Rapid recognition of isomers of monochlorobiphenyls at trace levels by surface-enhanced Raman scattering using Ag nanorods as a substrate

Nano Research, Jun 2010

Isomers and homologues of organic pollutants are hard to distinguish-especially in trace amounts-due to the similarities in their physical and chemical properties. We report here that by identifying the Raman characteristics of isomers of monochlorobiphenyls, these compounds can be recognized, even at trace levels, by using the surface-enhance Raman scattering method with silver nanorods as a substrate. When dissolved in acetone, 2-, 3-, and 4-chlorobiphenyls were detected at a concentration of 10−8 mol/L, at which their characteristic Raman peaks were visible. This study may provide a fast, simple, and sensitive method for the detection and recognition of organic pollutants such as polychlorinated biphenyls.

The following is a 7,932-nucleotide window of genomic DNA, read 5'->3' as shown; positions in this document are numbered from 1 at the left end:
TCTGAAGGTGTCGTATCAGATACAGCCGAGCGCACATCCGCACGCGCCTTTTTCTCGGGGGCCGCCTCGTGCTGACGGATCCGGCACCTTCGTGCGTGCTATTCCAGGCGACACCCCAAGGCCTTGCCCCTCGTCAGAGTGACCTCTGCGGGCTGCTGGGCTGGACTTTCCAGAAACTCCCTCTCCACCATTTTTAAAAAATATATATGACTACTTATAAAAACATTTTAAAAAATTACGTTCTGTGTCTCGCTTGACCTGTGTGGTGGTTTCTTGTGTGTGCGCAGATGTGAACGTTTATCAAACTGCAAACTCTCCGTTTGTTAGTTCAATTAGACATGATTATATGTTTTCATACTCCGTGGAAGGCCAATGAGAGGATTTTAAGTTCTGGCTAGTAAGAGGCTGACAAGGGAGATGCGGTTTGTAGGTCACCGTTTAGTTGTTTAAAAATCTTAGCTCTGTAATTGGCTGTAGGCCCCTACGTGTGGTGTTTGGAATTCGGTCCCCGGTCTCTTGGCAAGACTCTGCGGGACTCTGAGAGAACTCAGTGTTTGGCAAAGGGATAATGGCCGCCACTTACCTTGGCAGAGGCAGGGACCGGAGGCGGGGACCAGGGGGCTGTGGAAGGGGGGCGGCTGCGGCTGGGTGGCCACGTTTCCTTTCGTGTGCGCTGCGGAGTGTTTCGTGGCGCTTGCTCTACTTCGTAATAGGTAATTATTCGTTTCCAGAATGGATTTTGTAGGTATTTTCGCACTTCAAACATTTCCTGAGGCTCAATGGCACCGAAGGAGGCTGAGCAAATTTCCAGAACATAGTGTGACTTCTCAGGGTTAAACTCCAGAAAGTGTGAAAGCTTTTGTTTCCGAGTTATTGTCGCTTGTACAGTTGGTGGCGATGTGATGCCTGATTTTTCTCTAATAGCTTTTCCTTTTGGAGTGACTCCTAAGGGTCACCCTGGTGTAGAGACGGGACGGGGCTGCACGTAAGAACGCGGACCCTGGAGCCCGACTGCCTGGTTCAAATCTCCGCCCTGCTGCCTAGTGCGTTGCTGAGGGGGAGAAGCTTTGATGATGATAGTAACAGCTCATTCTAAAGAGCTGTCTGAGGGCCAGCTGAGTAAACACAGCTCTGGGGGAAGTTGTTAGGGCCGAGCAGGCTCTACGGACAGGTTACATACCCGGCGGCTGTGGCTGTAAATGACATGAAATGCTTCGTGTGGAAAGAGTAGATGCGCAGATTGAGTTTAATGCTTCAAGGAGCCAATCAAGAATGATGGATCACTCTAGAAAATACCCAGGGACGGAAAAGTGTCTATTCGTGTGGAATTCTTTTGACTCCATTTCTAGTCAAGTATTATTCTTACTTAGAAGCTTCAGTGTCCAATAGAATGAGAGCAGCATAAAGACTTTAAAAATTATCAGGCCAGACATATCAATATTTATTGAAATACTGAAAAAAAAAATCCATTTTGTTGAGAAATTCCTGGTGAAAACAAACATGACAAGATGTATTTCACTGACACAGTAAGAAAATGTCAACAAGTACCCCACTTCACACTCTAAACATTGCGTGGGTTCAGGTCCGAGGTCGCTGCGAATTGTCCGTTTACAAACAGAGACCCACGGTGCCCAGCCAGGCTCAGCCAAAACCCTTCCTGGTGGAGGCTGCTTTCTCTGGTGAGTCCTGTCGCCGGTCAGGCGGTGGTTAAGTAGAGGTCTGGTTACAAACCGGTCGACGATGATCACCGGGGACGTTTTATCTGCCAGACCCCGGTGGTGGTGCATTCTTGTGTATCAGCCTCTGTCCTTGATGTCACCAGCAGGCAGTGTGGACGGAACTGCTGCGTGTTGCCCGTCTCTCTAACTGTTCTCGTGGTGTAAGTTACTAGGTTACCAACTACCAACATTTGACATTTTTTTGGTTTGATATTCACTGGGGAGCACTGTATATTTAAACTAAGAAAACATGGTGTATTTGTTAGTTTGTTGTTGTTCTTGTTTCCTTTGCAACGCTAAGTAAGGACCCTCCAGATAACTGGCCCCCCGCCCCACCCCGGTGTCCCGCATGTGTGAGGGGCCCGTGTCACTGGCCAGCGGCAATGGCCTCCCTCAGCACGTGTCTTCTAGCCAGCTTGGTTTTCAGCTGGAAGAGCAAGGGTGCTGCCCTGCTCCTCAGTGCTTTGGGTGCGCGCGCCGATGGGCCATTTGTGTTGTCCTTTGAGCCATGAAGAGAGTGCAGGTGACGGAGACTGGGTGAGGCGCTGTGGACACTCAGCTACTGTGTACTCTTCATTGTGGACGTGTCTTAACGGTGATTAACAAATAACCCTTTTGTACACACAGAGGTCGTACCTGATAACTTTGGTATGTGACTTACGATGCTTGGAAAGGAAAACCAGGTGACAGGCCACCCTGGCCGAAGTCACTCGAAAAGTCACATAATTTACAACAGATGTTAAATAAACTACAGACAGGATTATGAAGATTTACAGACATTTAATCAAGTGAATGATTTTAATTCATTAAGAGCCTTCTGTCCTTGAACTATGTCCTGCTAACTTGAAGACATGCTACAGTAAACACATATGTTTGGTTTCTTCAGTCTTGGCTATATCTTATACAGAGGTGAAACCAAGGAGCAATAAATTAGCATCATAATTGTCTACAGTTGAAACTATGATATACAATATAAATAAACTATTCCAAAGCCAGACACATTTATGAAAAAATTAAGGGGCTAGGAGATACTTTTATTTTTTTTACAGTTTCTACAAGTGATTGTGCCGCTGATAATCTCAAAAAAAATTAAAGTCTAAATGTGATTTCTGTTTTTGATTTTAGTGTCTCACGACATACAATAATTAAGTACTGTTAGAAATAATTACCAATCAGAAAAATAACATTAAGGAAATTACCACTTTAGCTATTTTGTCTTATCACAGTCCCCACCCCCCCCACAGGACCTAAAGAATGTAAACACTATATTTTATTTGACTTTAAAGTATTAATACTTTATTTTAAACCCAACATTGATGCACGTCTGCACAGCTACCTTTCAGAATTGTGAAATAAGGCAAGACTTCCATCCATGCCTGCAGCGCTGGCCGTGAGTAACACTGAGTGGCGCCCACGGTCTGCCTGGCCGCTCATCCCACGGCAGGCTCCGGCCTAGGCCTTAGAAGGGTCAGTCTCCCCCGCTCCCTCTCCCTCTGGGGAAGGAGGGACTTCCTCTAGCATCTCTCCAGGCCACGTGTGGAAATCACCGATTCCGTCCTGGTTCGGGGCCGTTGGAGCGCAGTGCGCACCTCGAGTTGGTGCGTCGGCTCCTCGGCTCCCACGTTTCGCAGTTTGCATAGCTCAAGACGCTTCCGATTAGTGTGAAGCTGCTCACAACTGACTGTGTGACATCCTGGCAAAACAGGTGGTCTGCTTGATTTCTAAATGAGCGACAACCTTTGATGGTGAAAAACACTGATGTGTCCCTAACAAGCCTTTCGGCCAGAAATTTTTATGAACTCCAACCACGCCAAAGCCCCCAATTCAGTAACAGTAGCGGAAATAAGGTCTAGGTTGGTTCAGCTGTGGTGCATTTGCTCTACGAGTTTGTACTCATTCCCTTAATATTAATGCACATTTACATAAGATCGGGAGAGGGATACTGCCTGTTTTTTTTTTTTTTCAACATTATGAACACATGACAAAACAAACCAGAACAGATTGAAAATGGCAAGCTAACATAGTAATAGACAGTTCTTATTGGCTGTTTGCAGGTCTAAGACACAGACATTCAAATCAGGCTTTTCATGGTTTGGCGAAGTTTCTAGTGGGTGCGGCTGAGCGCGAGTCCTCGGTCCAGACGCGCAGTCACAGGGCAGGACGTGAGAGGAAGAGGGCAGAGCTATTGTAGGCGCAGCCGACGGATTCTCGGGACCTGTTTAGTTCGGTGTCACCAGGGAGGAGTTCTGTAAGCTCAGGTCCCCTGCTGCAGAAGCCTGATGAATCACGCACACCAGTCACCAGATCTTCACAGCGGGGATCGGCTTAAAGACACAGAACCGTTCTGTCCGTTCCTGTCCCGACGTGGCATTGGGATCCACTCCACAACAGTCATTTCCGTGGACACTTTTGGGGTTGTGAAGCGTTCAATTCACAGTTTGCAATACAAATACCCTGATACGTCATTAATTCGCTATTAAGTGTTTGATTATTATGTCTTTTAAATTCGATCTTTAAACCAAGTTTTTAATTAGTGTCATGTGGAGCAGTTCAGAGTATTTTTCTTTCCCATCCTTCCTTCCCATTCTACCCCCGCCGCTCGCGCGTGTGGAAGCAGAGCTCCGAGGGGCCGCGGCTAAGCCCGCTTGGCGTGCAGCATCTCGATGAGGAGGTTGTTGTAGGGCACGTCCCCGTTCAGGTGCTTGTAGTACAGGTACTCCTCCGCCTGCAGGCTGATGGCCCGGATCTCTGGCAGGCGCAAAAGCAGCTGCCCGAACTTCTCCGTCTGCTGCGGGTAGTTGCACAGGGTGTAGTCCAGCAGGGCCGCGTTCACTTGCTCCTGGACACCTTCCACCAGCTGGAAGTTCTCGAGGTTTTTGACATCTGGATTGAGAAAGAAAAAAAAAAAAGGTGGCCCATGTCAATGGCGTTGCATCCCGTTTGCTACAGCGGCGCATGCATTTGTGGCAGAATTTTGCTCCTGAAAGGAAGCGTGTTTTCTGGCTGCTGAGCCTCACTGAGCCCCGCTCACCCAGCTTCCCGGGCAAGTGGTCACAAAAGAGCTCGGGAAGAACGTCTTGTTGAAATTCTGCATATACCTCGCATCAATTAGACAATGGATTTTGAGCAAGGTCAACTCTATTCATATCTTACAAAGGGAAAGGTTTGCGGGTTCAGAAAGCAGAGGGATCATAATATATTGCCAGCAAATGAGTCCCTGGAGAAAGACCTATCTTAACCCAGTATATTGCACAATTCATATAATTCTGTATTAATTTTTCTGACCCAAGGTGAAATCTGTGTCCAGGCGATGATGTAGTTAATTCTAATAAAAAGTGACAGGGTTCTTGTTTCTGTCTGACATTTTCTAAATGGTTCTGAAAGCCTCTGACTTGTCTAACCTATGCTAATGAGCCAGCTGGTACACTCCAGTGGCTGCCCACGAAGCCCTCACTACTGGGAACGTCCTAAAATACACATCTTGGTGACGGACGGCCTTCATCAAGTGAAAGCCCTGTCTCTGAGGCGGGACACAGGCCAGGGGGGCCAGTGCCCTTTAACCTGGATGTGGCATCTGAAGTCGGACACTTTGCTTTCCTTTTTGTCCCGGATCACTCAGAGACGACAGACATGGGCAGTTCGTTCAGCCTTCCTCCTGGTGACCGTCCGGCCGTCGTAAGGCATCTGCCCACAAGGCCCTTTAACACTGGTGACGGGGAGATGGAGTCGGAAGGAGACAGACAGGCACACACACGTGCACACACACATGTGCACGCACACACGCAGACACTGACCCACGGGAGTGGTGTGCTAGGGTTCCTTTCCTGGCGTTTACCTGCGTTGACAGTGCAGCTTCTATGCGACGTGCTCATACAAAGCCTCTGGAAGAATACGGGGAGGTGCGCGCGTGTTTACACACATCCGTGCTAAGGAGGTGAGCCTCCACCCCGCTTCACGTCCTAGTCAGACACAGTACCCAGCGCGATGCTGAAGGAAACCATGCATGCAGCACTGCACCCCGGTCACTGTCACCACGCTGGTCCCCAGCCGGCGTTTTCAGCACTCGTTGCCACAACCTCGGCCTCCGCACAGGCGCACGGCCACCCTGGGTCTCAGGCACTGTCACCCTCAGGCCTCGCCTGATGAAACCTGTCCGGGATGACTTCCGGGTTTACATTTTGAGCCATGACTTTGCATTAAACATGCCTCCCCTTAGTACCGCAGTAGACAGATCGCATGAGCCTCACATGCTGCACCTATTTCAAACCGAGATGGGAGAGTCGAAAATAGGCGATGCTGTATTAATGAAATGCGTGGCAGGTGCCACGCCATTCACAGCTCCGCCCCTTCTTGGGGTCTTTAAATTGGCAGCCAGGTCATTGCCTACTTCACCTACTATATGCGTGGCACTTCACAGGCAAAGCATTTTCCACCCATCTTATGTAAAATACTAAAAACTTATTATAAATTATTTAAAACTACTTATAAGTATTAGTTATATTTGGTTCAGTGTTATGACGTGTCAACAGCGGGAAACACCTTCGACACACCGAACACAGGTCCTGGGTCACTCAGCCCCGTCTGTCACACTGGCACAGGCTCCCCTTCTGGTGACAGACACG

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Rapid recognition of isomers of monochlorobiphenyls at trace levels by surface-enhanced Raman scattering using Ag nanorods as a substrate